1. 1. CONSENSUS STATEMENT Consensus Statement on Concussion in Sport rd 3 International Conference on Concussion in Sport Held in Zurich, November 2008 Paul McCrory, MBBS, PhD,* Willem Meeuwisse, MD, PhD,† Karen Johnston, MD, PhD,‡ Jiri Dvorak, MD,§ Mark Aubry, MD,k Mick Molloy, MB,¶ and Robert Cantu, MA, MD#(Clin J Sport Med 2009;19:185–200) encouraged to copy and distribute freely the Zurich Consensus document and/or the Sport Concussion Assessment Tool (SCAT2) card, and neither is subject to any copyrightPreamble restriction. The authors request, however, that the document This paper is a revision and update of the recommen- and/or the SCAT2 card be distributed in their full and completedations developed following the 1st (Vienna) and 2nd (Prague) format.International Symposia on Concussion in Sport.1,2 The Zurich The following focus questions formed the foundation forConsensus statement is designed to build on the principles the Zurich concussion consensus statement:outlined in the original Vienna and Prague documents and todevelop further conceptual understanding of this problem Acute Simple Concussionusing a formal consensus-based approach. A detailed de- Which symptom scale and which sideline assessment tool isscription of the consensus process is outlined at the end of this best for diagnosis and/or follow up?document under the ‘‘Background’’ section (see Section 11). How extensive should the cognitive assessment be in eliteThis document is developed for use by physicians, therapists, athletes?certified athletic trainers, health professionals, coaches and How extensive should clinical and neuropsychological (NP)other people involved in the care of injured athletes, whether at testing be at non-elite level?the recreational, elite or professional level. Who should do/interpret the cognitive assessment? While agreement exists pertaining to principal messages Is there a gender difference in concussion incidence andconveyed within this document, the authors acknowledge that outcomes?the science of concussion is evolving and therefore manage-ment and return to play decisions remain in the realm ofclinical judgment on an individualized basis. Readers are Return to Play (RTP) Issues Is provocative exercise testing useful in guiding RTP? What is the best RTP strategy for elite athletes? What is the best RTP strategy for non-elite athletes?Submitted for publication January 14, 2009; accepted March 11, 2009. From the *Centre for Health, Exercise Sports Medicine, University of Is protective equipment (eg, mouthguards and helmets) Melbourne, Parkville, Australia; †Sport Medicine Centre, Faculty of useful in reducing concussion incidence and/or severity? Kinesiology, and Department of Community Health Sciences, Faculty of Medicine, University of Calgary, Calgary, Alberta, Canada; ‡Sport Concussion Clinic, Toronto Rehabilitation Institute, Toronto, Ontario, Complex Concussion and Long-term Issues Canada; §FIFA Medical Assessment and Research Center (F-MARC) and Is the Simple versus Complex classification a valid and Schulthess Clinic, Zurich, Switzerland; kInternational Ice Hockey useful differentiation? Federation and Hockey Canada, and Ottawa Sport Medicine Centre, Ottawa, Ontario, Canada; {International Rugby Board, Dublin, Ireland; Are there specific patient populations at risk of long-term and #Department of Neurosurgery and Department of Sport Medicine, problems? Emerson Hospital, Concord, Massachusetts. Is there a role for additional tests (eg, structural and/orConsensus panelists (listed in alphabetical order): In addition to the authors functional MR Imaging, balance testing, biomarkers)? above, the consensus panelists were Steve Broglio, Gavin Davis, Randall Should athletes with persistent symptoms be screened for Dick, Ruben Echemendia, Gerry Gioia, Kevin Guskiewicz, Stan Herring, Grant Iverson, Jim Kelly, Jamie Kissick, Michael Makdissi, Michael depression/anxiety? McCrea, Alain Ptito, Laura Purcell, and Margot Putukian. Also invited but not in attendance: Roald Bahr, Lars Engebretsen, Peter Hamlyn, Barry Jordan, and Patrick Schamasch. Paediatric ConcussionCompeting Interests: The authors have no competing interests to declare. Which symptoms scale is appropriate for this age group?Reprints: not available. Which tests are useful and how often should baseline testingCorrespondence: Assoc. Prof. Paul McCrory, MBBS, PhD, Centre for Health, Exercise Sports Medicine, University of Melbourne, Parkville, be performed in this age group? Australia 3010 (e-mail: What is the most appropriate RTP guideline for elite andCopyright Ó 2009 by Lippincott Williams Wilkins non-elite child and adolescent athletes?Clin J Sport Med Volume 19, Number 3, May 2009 | 185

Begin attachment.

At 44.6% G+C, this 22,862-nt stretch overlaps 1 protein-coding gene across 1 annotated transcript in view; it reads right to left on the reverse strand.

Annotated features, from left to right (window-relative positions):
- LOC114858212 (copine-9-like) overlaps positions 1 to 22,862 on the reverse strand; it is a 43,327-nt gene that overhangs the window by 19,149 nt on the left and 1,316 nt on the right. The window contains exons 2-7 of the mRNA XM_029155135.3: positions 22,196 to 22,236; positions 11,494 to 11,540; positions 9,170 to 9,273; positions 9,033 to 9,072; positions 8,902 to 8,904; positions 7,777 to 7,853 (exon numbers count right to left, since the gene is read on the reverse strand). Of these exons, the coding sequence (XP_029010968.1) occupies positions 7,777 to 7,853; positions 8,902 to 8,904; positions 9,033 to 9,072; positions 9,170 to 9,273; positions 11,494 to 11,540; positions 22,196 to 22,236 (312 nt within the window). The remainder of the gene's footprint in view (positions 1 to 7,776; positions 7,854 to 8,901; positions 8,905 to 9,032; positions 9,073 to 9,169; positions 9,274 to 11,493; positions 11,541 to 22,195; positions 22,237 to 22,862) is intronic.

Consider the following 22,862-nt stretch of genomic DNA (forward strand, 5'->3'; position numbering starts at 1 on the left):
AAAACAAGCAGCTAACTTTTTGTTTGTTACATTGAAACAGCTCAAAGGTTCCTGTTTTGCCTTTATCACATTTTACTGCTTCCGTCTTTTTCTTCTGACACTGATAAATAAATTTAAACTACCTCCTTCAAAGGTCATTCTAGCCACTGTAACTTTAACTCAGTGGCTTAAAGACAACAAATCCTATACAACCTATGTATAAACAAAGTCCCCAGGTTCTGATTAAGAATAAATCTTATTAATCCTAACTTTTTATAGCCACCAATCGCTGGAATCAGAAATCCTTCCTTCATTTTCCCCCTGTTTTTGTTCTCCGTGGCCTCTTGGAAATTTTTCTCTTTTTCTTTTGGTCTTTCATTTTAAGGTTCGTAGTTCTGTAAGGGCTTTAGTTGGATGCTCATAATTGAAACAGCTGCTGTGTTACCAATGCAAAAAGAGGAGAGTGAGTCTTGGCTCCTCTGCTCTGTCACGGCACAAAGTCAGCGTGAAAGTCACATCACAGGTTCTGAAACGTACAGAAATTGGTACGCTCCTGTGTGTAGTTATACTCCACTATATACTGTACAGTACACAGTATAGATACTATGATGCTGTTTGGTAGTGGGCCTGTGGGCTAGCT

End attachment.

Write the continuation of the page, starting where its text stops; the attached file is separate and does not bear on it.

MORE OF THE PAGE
2. 2. McCrory et al Clin J Sport Med Volume 19, Number 3, May 2009Future Directions 2. CONCUSSION EVALUATION What is the best method of knowledge transfer and education? 2.1 Symptoms and Signs of Acute Concussion Is there evidence that new and novel injury prevention The panel agreed that the diagnosis of acute concussion strategies work (eg, changes to rules of the game, fair play usually involves the assessment of a range of domains strategies, etc.)? including clinical symptoms, physical signs, behavior, The Zurich document additionally examines the balance, sleep and cognition. Furthermore, a detailed concus-management issues raised in the previous Prague and Vienna sion history is an important part of the evaluation both in thedocuments and applies the consensus questions to these areas. injured athlete and when conducting a pre-participation examination. The detailed clinical assessment of concussion is outlined in the SCAT2 form, which is an appendix to this SPECIFIC RESEARCH QUESTIONS AND document. CONSENSUS DISCUSSION The suspected diagnosis of concussion can include one or more of the following clinical domains: 1. CONCUSSION (a) Symptoms: somatic (eg, headache), cognitive (eg, feeling like in a fog) and/or emotional symptoms (eg, lability)1.1 Definition of Concussion (b) Physical signs (eg, loss of consciousness, amnesia) Panel discussion regarding the definition of concussion (c) Behavioural changes (eg, irritablity)and its separation from mild traumatic brain injury (mTBI) (d) Cognitive impairment (eg, slowed reaction times)was held. Although there was acknowledgement that the (e) Sleep disturbance (eg, drowsiness)terms refer to different injury constructs and should not be If any one or more of these components is present, aused interchangeably, it was not felt that the panel would concussion should be suspected and the appropriate manage-define mTBI for the purpose of this document. There was ment strategy instituted.unanimous agreement, however, that concussion is definedas follows: Concussion is defined as a complex pathophysiological 2.2 On-field or Sideline Evaluation ofprocess affecting the brain, induced by traumatic biomechan- Acute Concussionical forces. Several common features that incorporate clinical, When a player shows ANY features of a concussion:pathologic and biomechanical injury constructs that may be (a) The player should be medically evaluated onsite usingutilized in defining the nature of a concussive head injury standard emergency management principles, and particularinclude: attention should be given to excluding a cervical spine1. Concussion may be caused either by a direct blow to the injury. head, face, neck or elsewhere on the body with an (b) The appropriate disposition of the player must be ÔÔimpulsiveÕÕ force transmitted to the head. determined by the treating healthcare provider in a timely2. Concussion typically results in the rapid onset of short- manner. If no healthcare provider is available, the player lived impairment of neurologic function that resolves should be safely removed from practice or play and urgent spontaneously. referral to a physician arranged.3. Concussion may result in neuropathological changes, but (c) Once the first aid issues are addressed, then an assessment the acute clinical symptoms largely reflect a functional of the concussive injury should be made using the SCAT2 disturbance rather than a structural injury. or other similar tool.4. Concussion results in a graded set of clinical symptoms that (d) The player should not be left alone following the injury, may or may not involve loss of consciousness. Resolution and serial monitoring for deterioration is essential over the of the clinical and cognitive symptoms typically follows initial few hours following injury. a sequential course; however, it is important to note that, in (e) A player with diagnosed concussion should not be allowed a small percentage of cases, post-concussive symptoms may to return to play on the day of injury. Occasionally, in adult be prolonged. athletes, there may be return to play on the same day as the5. No abnormality on standard structural neuroimaging injury. (See section 4.2.) studies is seen in concussion. It was unanimously agreed that sufficient time for assessment and adequate facilities should be provided for the appropriate medical assessment both on and off the field for all1.2 Classification of Concussion injured athletes. In some sports this may require rule change There was unanimous agreement to abandon the Simple to allow an off-field medical assessment to occur withoutvs. Complex terminology that had been proposed in the Prague affecting the flow of the game or unduly penalizing the injuredagreement statement, as the panel felt that the terminology player’s team.itself did not fully describe the entities. However, the panel Sideline evaluation of cognitive function is an essentialunanimously retained the concept that the majority (80%- component in the assessment of this injury. Brief neuro-90%) of concussions resolve in a short (7-10 day) period, psychological test batteries that assess attention and memoryalthough the recovery time frame may be longer in children function have been shown to be practical and effective. Suchand adolescents.2 tests include the Maddocks questions3,4 and the Standardized186 | q 2009 Lippincott Williams Wilkins